|Shinten'ô (1823-1885) (Yamanaka Seiitsu) |
Landscape with scholars playing the ch’inSigned: Seiitsu (Oite Rôkakôjô Seiitsu sha heidai)
Seals: Ken, Shibun, Itsujo (top), Môsei Kiyô (bottom)
Technique: sumi on silk 104,8 x 37,2
Date: autumn of 1867
Mounting: beige damask
black lacquered rollers, 169 x 51,2
Condition: very good
inscription remains unread
信天翁 Shinten'ô, “Albatross”, or kanji read seperately “The old man who trusts in heaven” was the go, pen name of Yamanaka Seiitsu. He was one of the key figures in the Kyoto literati world.
Seiitsu was born into a well-to-do and rather intellectual farming family near Nagoya. He studied calligraphy with Shinozaki Shôchiku (1781-1851), but as a painter he was mainly self-taught.
After his father’s death in 1848 he had to continue his studies at the local temple school. After the death of his younger brother his uncle sponsored his Confucian studies with Saitô Setsudô (1792-1865) for three years. Thereafter he studied Chinese literature with Yanagawa Seigan (1781-1859) and Umeda Unpin (1825-1865). With them he met with the royalists Rai Miisaburô and Fujimoto Tesseki (1817-1863) and they became friends. To avoid charges from the Bakufu he started to travel.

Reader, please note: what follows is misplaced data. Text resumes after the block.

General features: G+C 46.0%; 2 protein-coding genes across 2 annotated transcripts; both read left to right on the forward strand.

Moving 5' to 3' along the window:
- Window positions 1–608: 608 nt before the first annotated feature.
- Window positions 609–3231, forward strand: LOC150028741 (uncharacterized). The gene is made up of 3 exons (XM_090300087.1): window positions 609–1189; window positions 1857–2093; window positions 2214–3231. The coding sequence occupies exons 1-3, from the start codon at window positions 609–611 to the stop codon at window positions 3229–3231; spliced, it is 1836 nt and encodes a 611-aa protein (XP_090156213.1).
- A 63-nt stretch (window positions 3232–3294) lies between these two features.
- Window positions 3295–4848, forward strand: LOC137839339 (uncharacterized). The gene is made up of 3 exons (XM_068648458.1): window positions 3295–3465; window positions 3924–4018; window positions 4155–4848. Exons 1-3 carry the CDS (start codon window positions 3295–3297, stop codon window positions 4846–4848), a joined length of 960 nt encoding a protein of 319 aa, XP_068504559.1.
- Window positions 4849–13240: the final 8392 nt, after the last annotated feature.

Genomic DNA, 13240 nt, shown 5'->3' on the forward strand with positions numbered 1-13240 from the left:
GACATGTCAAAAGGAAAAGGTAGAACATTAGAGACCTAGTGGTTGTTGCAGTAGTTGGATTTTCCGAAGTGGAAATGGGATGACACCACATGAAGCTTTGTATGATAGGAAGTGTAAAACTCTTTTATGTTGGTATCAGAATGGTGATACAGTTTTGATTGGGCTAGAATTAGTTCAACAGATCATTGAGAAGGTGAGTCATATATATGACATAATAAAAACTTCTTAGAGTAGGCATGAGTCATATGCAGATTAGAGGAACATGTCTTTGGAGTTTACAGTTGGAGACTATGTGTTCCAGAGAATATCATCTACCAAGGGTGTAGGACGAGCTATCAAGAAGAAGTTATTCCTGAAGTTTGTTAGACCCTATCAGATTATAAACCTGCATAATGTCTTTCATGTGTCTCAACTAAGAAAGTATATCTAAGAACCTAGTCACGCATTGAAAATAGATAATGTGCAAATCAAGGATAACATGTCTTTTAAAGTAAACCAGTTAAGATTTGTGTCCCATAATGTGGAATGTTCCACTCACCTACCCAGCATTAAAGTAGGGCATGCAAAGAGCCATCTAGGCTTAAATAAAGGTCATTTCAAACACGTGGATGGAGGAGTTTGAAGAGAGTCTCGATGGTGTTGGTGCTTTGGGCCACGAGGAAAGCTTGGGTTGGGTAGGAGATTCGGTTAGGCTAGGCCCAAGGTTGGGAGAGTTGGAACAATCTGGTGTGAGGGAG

As a former member of the anti-Bakufu Imperial Loyalist movement, he received important governmental posts after the Meiji restoration, but, not yet fifty years old, he retired to devote his time to art and literati gatherings in his luxurious villa in Arashima.
Kato ‘98 first chapter
Berry '01 p. 157-159
Hempel '98 pp. 169-170
Araki p. 1357
Availability: On Request